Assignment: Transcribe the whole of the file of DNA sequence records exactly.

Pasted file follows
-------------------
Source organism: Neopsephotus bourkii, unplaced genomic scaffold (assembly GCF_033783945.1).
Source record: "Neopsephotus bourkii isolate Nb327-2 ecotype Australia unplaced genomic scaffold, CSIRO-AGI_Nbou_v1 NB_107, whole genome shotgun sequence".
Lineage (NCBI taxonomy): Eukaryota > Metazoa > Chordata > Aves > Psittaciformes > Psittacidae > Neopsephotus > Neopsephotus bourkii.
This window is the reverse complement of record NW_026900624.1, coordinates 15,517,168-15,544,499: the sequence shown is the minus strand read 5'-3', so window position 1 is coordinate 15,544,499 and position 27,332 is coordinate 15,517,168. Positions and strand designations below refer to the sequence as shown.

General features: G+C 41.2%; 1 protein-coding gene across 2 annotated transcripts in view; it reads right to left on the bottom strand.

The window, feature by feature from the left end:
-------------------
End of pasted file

Source organism: Neopsephotus bourkii, unplaced genomic scaffold (assembly GCF_033783945.1).
Source record: "Neopsephotus bourkii isolate Nb327-2 ecotype Australia unplaced genomic scaffold, CSIRO-AGI_Nbou_v1 NB_107, whole genome shotgun sequence".
Lineage (NCBI taxonomy): Eukaryota > Metazoa > Chordata > Aves > Psittaciformes > Psittacidae > Neopsephotus > Neopsephotus bourkii.
This window is the reverse complement of record NW_026900624.1, coordinates 15,517,168-15,544,499: the sequence shown is the minus strand read 5'-3', so window position 1 is coordinate 15,544,499 and position 27,332 is coordinate 15,517,168. Positions and strand designations below refer to the sequence as shown.

General features: G+C 41.2%; 1 protein-coding gene across 2 annotated transcripts in view; it reads right to left on the bottom strand.

The window, feature by feature from the left end: